Python's "only one way to do it" philosophy isn't good?
Anders J. Munch
2007 at jmunch.dk
Tue Jun 12 23:11:45 CEST 2007
Paul Rubin wrote:
> Steven D'Aprano <steve at REMOVE.THIS.cybersource.com.au> writes:
>>> Not tail calls, in general, no.
>> Sorry, how does that work? You're suggesting that there is an algorithm
>> which the compiler could follow to optimize away tail-recursion, but human
>> beings can't follow the same algorithm?
>> Now I'm confused.
> The usual compiler method is to translate the code into
> continuation-passing style and thereby gain tail-recursion
> optimization automagically.
There's no need to go into CPS just to optimise tail-recursion. After all,
compilers were optimising tail-calls decades before Appel's work on SML/NJ.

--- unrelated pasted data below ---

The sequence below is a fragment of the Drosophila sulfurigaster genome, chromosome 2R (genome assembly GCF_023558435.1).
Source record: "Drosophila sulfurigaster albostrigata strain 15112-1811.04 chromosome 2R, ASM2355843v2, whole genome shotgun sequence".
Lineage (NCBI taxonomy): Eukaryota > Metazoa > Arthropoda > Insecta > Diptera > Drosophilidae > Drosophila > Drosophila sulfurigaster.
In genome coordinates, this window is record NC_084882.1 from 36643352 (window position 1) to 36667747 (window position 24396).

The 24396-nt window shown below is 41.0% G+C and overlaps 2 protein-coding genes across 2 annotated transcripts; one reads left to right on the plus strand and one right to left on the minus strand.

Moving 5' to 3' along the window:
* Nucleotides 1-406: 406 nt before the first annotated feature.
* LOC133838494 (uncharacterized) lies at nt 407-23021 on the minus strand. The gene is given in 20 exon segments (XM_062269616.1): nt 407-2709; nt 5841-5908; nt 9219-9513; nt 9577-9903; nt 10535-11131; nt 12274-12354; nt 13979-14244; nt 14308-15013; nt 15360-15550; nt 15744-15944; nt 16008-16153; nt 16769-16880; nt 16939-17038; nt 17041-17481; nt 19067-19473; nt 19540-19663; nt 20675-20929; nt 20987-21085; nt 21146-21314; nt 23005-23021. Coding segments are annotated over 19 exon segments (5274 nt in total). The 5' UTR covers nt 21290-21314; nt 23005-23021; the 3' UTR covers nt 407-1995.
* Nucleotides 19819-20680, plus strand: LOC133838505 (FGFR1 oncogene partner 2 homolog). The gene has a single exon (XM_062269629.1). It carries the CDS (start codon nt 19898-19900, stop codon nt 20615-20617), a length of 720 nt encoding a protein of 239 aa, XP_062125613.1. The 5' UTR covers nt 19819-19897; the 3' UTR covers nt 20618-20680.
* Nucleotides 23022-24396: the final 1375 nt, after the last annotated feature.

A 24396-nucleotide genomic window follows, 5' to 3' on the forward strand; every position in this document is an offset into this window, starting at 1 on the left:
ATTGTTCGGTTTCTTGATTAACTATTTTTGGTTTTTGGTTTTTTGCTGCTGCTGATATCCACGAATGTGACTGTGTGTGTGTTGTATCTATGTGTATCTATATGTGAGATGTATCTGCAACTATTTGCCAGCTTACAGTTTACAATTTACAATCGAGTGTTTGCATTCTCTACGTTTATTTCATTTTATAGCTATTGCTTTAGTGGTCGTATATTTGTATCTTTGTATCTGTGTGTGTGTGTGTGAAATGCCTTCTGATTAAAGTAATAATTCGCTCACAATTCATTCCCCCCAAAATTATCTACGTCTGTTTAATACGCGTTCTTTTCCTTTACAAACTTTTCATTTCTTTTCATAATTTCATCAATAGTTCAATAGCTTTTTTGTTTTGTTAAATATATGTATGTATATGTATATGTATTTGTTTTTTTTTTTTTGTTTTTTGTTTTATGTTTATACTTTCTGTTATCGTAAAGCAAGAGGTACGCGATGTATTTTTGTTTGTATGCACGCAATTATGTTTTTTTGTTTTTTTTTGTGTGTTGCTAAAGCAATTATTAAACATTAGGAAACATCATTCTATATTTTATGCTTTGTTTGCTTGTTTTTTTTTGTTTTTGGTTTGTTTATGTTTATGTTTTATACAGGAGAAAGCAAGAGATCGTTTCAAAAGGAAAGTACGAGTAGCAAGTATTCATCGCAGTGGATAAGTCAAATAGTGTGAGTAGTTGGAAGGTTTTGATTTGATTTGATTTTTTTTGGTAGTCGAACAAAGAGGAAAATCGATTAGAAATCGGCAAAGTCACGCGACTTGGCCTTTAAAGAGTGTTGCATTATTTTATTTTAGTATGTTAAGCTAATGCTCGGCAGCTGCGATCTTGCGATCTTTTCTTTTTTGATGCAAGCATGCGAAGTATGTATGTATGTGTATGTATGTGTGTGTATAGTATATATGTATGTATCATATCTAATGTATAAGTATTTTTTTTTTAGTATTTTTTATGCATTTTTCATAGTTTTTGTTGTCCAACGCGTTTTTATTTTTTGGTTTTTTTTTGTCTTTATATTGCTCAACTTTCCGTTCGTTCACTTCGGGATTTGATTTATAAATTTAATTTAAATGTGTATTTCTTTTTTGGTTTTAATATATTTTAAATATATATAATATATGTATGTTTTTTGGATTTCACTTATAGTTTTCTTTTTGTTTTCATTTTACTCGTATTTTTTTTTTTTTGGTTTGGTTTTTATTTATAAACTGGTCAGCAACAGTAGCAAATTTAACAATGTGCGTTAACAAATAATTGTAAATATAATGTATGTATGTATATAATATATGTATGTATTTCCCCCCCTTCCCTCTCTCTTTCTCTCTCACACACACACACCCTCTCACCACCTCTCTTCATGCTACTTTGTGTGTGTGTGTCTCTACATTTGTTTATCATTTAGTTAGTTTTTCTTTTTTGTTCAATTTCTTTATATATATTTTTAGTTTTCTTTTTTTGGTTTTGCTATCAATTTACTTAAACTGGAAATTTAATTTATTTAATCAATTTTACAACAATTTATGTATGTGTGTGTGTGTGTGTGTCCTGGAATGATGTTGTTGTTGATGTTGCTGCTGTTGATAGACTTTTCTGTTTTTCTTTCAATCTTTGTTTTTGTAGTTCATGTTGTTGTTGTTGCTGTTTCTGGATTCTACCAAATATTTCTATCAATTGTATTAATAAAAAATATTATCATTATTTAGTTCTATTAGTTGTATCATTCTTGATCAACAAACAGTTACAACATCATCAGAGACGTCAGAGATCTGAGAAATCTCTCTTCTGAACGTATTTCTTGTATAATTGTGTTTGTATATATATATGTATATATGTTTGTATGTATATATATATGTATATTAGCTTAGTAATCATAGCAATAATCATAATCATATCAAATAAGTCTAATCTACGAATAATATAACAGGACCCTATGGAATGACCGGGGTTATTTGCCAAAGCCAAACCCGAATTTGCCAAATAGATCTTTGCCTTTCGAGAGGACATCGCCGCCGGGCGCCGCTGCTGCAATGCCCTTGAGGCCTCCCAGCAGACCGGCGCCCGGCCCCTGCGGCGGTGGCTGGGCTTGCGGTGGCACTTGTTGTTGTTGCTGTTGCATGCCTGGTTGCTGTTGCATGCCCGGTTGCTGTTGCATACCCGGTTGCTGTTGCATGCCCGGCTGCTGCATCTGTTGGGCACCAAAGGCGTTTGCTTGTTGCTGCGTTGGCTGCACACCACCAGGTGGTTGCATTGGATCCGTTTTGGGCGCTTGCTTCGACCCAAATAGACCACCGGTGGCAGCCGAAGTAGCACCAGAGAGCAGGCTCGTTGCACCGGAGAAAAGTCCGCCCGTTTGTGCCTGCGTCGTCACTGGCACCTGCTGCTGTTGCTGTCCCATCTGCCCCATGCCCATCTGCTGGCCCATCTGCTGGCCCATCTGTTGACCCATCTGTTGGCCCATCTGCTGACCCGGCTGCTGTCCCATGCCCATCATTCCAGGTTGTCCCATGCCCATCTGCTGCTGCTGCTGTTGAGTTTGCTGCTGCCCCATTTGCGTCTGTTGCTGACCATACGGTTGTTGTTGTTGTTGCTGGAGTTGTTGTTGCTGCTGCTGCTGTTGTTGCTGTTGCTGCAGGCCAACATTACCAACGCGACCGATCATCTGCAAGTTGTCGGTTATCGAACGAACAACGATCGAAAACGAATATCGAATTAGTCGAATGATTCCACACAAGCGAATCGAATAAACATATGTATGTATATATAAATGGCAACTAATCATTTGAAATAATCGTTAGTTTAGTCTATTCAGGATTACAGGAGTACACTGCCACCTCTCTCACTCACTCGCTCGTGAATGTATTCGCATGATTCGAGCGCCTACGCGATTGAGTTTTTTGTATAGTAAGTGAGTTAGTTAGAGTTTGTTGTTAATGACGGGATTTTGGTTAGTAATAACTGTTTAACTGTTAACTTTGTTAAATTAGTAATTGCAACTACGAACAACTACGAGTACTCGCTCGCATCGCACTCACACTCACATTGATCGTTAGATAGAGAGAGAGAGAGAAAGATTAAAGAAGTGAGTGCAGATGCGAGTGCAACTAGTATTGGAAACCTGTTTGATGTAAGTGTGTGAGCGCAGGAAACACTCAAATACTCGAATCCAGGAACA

Converting tail-recursion to iteration is trivial, and perfectly reasonable for
a human to do by hand. You add an outer "while True"-loop, the recursive call
becomes a tuple assignment, and other code paths end with a break out of the
loop. Completely mechanical and the resulting code doesn't even look that bad.
Like Steven said, tail-call optimisation is not necessary as you can always
hand-optimise it yourself.
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